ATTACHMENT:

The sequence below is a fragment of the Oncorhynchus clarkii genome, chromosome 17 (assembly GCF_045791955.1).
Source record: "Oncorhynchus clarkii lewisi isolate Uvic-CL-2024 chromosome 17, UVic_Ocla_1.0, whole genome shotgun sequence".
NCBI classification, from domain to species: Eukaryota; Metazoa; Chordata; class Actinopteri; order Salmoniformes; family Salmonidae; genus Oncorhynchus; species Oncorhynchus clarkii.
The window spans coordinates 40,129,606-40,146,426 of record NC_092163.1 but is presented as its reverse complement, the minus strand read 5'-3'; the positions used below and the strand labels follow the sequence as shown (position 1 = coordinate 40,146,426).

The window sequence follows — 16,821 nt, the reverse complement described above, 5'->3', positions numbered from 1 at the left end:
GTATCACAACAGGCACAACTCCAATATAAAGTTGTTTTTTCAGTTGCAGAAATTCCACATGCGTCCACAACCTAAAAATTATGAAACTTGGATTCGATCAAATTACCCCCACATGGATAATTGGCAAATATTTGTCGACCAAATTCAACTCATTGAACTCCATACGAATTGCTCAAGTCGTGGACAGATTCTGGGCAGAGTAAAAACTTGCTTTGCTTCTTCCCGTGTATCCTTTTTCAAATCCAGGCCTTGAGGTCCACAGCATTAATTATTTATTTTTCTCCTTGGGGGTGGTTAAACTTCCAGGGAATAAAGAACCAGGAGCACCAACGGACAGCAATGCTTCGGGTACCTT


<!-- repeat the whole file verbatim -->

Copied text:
The sequence below is a fragment of the Oncorhynchus clarkii genome, chromosome 17 (assembly GCF_045791955.1).
Source record: "Oncorhynchus clarkii lewisi isolate Uvic-CL-2024 chromosome 17, UVic_Ocla_1.0, whole genome shotgun sequence".
NCBI classification, from domain to species: Eukaryota; Metazoa; Chordata; class Actinopteri; order Salmoniformes; family Salmonidae; genus Oncorhynchus; species Oncorhynchus clarkii.
The window spans coordinates 40,129,606-40,146,426 of record NC_092163.1 but is presented as its reverse complement, the minus strand read 5'-3'; the positions used below and the strand labels follow the sequence as shown (position 1 = coordinate 40,146,426).

The window sequence follows — 16,821 nt, the reverse complement described above, 5'->3', positions numbered from 1 at the left end:
GTATCACAACAGGCACAACTCCAATATAAAGTTGTTTTTTCAGTTGCAGAAATTCCACATGCGTCCACAACCTAAAAATTATGAAACTTGGATTCGATCAAATTACCCCCACATGGATAATTGGCAAATATTTGTCGACCAAATTCAACTCATTGAACTCCATACGAATTGCTCAAGTCGTGGACAGATTCTGGGCAGAGTAAAAACTTGCTTTGCTTCTTCCCGTGTATCCTTTTTCAAATCCAGGCCTTGAGGTCCACAGCATTAATTATTTATTTTTCTCCTTGGGGGTGGTTAAACTTCCAGGGAATAAAGAACCAGGAGCACCAACGGACAGCAATGCTTCGGGTACCTT